With tensions rising with multiple geopolitical rivals, the U.S. military-industrial complex is preparing itself for World War 3.
The Pentagon has concluded that it is a question of when, not if, an armed conflict with Russia and/or China begins. Now preparations are underway to ensure that the U.S. is ready for such a war, writes Patrick Martin for The World Socialist Website.
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U.S. officials discuss plans for World War 3
On Tuesday there were three congressional hearings which showed how far advanced these preparations are. The Senate Armed Services Committee held a hearing on cyberwarfare, a subcommittee of the House Armed Services Committee discussed the US aircraft carrier fleet and another talked about the modernization of U.S. nuclear weapons.
There were no discussion of the implications of World War 3, only plans for how the U.S. could prevail. As such, the idea of World War 3 is being normalized in the minds of policy planners.
Attendees discussed previous meetings and ideas, illustrating that the plans have been being drawn up over an extended period of time. Far from being a response to recent geopolitical events, they are part of a longstanding scheme.
Democrats and Republicans alike think war is inevitable
At each of the hearings a conflict between major world powers was discussed in a short time frame. War is predicted to occur in a matter of years rather than decades, and it will be with other nation-states rather than terrorist groups.
The hearings were devoted to working out which technologies, assets and human resources the U.S. needs to win such a war, and the acceptance of inevitable conflict was evident among Democrats as well as Republicans. Although the media reports that Washington is divided along party lines, on this issue politicians seem to agree: the U.S. is preparing for World War 3.
However there remain a number of problems for politicians to resolve. One issue is the declining economic power of the U.S. compared to its rivals, and the increasing divisions in U.S. society as the working class and the young become more isolated.
Societal divisions increasing as result of U.S. militarism
In discussions about aircraft carriers a top Navy admiral bemoaned the fact that the U.S. had only 11 colossal aircraft carriers rather than the 21 it really needs to confront the multiple challenges the country faces. However maintaining a fleet of such a size would bankrupt a country even with far more resources than the U.S.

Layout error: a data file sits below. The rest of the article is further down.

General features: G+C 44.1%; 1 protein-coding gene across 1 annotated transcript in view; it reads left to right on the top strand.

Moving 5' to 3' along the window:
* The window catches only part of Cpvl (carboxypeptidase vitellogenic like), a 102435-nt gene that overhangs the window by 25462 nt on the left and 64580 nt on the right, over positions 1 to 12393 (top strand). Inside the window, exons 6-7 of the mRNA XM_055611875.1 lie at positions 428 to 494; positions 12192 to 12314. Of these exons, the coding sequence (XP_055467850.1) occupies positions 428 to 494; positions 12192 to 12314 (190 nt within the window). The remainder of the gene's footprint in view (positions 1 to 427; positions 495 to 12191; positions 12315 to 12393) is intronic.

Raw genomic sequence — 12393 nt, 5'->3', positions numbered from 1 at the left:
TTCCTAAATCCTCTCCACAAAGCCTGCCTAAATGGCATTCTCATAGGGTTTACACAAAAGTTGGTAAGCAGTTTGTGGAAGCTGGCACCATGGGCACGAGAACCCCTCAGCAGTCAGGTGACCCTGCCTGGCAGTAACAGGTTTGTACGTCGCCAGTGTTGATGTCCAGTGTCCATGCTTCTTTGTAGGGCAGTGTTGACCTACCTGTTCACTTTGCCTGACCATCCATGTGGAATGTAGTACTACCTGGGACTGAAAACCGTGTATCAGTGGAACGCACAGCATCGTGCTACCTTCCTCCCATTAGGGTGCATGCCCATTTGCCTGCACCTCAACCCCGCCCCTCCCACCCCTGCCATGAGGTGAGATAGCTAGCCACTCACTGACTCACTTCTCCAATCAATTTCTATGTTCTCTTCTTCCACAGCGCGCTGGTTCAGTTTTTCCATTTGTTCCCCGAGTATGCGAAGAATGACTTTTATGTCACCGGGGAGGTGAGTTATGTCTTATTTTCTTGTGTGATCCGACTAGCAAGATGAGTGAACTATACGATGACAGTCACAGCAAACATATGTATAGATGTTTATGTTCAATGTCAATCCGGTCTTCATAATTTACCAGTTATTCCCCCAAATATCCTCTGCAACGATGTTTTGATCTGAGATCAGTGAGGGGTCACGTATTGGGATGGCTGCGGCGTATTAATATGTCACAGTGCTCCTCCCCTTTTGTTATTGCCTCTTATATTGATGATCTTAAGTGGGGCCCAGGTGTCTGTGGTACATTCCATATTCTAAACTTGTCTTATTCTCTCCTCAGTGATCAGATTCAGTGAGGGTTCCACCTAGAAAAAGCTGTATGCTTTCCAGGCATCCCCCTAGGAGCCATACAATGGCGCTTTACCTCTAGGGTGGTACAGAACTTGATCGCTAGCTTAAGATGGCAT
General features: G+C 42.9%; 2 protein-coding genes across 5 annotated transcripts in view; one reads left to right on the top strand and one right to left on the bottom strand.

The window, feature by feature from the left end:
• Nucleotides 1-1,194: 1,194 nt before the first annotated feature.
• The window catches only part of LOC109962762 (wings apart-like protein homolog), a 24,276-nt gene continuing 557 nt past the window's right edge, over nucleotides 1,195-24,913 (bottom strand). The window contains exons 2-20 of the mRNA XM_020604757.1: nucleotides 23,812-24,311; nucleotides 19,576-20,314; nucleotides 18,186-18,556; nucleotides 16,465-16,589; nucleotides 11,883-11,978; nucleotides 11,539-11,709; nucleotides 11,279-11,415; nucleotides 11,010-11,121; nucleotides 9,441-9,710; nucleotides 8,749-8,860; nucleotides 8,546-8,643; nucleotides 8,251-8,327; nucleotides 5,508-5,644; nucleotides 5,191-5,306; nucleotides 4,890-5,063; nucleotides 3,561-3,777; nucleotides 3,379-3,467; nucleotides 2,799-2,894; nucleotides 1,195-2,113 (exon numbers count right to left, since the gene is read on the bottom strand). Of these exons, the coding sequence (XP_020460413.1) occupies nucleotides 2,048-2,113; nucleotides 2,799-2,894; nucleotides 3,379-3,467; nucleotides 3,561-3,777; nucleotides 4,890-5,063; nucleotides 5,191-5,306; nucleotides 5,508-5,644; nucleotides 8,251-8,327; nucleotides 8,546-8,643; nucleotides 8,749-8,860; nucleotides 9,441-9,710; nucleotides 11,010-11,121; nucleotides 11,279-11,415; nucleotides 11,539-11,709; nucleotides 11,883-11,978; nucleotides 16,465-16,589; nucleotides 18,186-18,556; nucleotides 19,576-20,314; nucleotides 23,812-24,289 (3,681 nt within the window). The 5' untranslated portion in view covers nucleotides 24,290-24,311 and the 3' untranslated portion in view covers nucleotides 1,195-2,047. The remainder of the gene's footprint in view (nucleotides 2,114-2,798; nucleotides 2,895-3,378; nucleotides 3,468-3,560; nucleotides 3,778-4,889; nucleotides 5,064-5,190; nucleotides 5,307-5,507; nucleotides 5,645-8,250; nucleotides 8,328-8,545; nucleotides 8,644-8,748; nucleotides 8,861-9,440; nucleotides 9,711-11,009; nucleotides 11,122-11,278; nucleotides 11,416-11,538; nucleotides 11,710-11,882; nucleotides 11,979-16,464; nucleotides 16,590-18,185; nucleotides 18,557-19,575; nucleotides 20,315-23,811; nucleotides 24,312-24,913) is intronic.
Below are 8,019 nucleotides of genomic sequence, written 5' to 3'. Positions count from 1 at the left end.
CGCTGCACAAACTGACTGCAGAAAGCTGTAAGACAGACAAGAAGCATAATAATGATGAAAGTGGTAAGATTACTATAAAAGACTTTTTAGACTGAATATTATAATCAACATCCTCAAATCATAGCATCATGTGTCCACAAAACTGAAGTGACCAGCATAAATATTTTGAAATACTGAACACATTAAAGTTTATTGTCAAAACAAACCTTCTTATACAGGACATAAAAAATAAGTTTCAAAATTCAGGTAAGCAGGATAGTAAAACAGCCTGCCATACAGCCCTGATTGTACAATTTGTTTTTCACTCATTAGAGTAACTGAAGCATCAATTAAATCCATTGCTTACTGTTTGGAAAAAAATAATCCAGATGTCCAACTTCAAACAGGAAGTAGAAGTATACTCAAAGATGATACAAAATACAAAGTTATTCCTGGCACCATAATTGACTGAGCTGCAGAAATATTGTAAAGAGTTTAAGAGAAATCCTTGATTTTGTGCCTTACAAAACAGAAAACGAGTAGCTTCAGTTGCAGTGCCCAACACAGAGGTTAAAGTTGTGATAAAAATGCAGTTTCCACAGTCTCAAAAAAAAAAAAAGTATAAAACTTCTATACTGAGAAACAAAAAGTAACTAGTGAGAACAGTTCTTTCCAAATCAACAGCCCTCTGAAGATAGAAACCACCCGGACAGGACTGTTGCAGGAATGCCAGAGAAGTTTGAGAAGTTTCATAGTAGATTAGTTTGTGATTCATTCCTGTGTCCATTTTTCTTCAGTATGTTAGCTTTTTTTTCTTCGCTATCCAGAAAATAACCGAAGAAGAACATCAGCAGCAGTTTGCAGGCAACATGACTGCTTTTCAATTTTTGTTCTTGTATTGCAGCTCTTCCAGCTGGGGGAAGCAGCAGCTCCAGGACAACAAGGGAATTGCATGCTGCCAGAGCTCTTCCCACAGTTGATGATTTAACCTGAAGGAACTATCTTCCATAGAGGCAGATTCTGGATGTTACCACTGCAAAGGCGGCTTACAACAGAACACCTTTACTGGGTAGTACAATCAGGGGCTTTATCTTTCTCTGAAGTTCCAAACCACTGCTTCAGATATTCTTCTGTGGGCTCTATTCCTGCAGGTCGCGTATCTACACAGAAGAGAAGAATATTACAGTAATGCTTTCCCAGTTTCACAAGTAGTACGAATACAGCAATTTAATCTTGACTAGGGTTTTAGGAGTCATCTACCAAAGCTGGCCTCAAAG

Internal divisions were raised during the Senate hearing on cybersecurity. During the meeting retired Gen. Keith Alexander, former director of the National Security Agency and former head of the Pentagon’s CyberCommand, said that “insider attacks,” such as those carried out by Edward Snowden and Chelsea Manning, represented a serious threat.
Democratic Senator Joe Manchin of West Virginia asked Alexander, “Should we treat him as a traitor?” in reference to Snowden. Alexander responded, “He should be treated as a traitor and tried as such.”
World War 3 a dangerous prospect for U.S. ruling elite
While individual whistleblowers like Snowden and Manning have grabbed the headlines, the attendees demonstrated that internal opposition has grown far larger than these two. The U.S. population is increasingly critical of military intervention in Afghanistan, Iraq, Somalia, Libya, Syria, Yemen and across North Africa.
These same working people would be a major component in the U.S. war effort against another major world power such as China or Russia. Assuming that politicians could prevent such a war from deteriorating into a nuclear exchange, American citizens would have to mobilize both economic human capital to support the war effort.
Such a mobilization would involve a huge deterioration in living standards for many Americans, not to mention the fact that many young men would die in combat. As we have seen in past conflicts, these young men tend to be the children of the working class.
Now that the population is more aware of the U.S. role in conflicts around the world, people are becoming more vocal in their opposition to U.S. militarism. The Vietnam War marked the first time that conscription was met with serious public opposition and draft defiance, and since then the U.S. Army has been made up of volunteers. If World War 3 broke out it would inspire the restoration of the draft, provoking serious opposition from those families asked to bear the human cost of war.
Such widespread opposition to World War 3 would put the cohesion of U.S. society to the test, even though repressive police powers would probably be increased. The U.S. ruling elite must surely be worried that the political impact of World War 3 could bring the established system crashing down around their ears.